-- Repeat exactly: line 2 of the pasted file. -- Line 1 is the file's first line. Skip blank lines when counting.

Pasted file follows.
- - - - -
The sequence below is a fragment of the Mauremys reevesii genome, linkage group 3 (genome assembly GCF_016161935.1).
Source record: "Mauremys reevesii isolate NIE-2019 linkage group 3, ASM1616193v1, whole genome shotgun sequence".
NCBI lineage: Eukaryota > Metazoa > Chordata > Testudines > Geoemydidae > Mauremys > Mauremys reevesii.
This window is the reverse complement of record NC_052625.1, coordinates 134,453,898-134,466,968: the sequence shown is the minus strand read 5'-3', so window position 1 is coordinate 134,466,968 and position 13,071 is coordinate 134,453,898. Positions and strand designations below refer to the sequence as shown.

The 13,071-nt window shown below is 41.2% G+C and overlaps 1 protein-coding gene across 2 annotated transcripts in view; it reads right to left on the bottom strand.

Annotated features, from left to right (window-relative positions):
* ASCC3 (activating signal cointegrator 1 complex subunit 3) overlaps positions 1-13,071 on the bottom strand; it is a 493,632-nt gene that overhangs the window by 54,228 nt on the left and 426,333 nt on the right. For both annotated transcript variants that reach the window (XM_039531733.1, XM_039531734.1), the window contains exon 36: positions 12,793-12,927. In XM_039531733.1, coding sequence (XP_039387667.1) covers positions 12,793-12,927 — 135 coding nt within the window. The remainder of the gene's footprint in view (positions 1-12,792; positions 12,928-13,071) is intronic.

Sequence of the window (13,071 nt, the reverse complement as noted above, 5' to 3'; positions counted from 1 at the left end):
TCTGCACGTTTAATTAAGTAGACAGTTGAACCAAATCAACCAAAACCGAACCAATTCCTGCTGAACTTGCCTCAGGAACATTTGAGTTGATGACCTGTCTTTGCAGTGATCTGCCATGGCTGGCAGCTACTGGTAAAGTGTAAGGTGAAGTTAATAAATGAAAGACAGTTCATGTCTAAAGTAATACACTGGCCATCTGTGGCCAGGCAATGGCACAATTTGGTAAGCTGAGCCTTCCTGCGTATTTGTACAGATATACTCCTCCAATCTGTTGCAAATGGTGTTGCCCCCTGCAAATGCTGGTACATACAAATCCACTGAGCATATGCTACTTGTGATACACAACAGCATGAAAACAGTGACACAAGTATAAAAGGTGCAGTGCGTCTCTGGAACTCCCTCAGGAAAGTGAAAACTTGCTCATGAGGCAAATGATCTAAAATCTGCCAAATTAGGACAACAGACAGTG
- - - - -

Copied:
Source record: "Mauremys reevesii isolate NIE-2019 linkage group 3, ASM1616193v1, whole genome shotgun sequence".